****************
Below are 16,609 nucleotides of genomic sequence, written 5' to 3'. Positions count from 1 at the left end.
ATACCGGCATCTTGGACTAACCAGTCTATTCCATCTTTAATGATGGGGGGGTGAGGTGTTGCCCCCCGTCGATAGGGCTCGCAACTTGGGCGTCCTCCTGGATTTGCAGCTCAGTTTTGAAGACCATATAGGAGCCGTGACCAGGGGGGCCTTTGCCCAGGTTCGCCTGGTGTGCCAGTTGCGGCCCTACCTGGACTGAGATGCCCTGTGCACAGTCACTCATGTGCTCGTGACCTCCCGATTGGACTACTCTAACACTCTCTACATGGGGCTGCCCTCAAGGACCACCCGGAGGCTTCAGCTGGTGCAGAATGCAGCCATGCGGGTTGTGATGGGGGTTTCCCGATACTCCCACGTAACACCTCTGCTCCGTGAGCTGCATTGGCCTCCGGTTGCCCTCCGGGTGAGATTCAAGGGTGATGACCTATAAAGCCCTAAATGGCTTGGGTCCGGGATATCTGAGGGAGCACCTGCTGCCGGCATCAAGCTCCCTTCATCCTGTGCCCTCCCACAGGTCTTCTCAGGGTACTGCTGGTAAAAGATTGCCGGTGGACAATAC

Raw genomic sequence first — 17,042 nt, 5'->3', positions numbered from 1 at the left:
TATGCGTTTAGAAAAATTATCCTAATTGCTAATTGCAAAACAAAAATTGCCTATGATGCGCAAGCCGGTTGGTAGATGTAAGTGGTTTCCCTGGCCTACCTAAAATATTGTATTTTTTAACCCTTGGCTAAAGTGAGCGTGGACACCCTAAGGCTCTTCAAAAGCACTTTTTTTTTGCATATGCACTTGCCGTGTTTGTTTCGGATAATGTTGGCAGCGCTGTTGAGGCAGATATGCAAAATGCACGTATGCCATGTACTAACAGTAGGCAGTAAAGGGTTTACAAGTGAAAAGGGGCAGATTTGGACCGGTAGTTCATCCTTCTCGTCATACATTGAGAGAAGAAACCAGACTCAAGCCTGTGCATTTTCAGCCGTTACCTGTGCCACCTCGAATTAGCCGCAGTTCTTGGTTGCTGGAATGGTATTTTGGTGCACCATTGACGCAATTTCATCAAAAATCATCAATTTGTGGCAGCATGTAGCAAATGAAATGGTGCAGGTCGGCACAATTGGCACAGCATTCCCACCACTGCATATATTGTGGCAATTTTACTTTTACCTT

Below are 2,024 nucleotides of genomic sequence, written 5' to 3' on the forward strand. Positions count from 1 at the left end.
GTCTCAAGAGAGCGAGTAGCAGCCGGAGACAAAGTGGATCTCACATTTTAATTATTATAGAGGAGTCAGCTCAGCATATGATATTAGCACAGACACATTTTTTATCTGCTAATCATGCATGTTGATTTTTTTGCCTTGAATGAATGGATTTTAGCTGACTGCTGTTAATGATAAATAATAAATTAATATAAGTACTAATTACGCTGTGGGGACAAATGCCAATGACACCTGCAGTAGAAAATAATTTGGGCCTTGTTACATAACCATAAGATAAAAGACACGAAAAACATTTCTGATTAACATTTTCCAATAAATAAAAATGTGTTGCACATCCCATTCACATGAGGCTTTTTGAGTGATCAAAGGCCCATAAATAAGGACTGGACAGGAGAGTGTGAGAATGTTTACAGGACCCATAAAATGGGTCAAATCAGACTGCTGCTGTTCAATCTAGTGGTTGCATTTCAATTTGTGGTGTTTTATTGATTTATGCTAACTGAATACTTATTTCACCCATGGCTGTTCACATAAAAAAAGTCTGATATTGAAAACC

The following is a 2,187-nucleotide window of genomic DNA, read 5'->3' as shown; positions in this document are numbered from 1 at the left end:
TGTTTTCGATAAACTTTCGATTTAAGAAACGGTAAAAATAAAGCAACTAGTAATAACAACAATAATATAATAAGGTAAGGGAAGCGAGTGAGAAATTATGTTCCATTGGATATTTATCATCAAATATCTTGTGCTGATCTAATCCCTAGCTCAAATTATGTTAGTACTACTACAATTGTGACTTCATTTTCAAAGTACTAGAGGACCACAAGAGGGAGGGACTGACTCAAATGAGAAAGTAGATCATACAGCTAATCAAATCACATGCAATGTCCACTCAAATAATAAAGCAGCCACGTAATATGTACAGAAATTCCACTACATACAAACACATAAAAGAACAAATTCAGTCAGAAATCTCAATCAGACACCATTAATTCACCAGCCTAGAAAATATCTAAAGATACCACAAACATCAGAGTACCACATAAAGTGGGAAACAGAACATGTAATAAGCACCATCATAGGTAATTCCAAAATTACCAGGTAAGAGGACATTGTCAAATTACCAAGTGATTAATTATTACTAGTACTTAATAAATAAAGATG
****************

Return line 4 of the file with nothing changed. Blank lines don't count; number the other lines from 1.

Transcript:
TATGCGTTTAGAAAAATTATCCTAATTGCTAATTGCAAAACAAAAATTGCCTATGATGCGCAAGCCGGTTGGTAGATGTAAGTGGTTTCCCTGGCCTACCTAAAATATTGTATTTTTTAACCCTTGGCTAAAGTGAGCGTGGACACCCTAAGGCTCTTCAAAAGCACTTTTTTTTTGCATATGCACTTGCCGTGTTTGTTTCGGATAATGTTGGCAGCGCTGTTGAGGCAGATATGCAAAATGCACGTATGCCATGTACTAACAGTAGGCAGTAAAGGGTTTACAAGTGAAAAGGGGCAGATTTGGACCGGTAGTTCATCCTTCTCGTCATACATTGAGAGAAGAAACCAGACTCAAGCCTGTGCATTTTCAGCCGTTACCTGTGCCACCTCGAATTAGCCGCAGTTCTTGGTTGCTGGAATGGTATTTTGGTGCACCATTGACGCAATTTCATCAAAAATCATCAATTTGTGGCAGCATGTAGCAAATGAAATGGTGCAGGTCGGCACAATTGGCACAGCATTCCCACCACTGCATATATTGTGGCAATTTTACTTTTACCTT